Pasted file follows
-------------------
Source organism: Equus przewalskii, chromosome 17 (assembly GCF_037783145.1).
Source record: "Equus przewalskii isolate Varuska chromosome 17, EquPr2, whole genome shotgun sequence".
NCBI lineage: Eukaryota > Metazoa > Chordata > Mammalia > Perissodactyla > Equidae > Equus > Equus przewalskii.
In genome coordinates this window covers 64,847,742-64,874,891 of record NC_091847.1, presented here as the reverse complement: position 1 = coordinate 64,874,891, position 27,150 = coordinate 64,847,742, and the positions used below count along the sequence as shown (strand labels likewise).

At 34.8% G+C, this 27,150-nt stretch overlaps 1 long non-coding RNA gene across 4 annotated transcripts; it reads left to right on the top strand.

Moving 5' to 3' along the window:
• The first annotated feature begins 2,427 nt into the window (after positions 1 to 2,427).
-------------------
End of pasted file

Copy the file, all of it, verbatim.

Source organism: Equus przewalskii, chromosome 17 (assembly GCF_037783145.1).
Source record: "Equus przewalskii isolate Varuska chromosome 17, EquPr2, whole genome shotgun sequence".
NCBI lineage: Eukaryota > Metazoa > Chordata > Mammalia > Perissodactyla > Equidae > Equus > Equus przewalskii.
In genome coordinates this window covers 64,847,742-64,874,891 of record NC_091847.1, presented here as the reverse complement: position 1 = coordinate 64,874,891, position 27,150 = coordinate 64,847,742, and the positions used below count along the sequence as shown (strand labels likewise).

At 34.8% G+C, this 27,150-nt stretch overlaps 1 long non-coding RNA gene across 4 annotated transcripts; it reads left to right on the top strand.

Moving 5' to 3' along the window:
• The first annotated feature begins 2,427 nt into the window (after positions 1 to 2,427).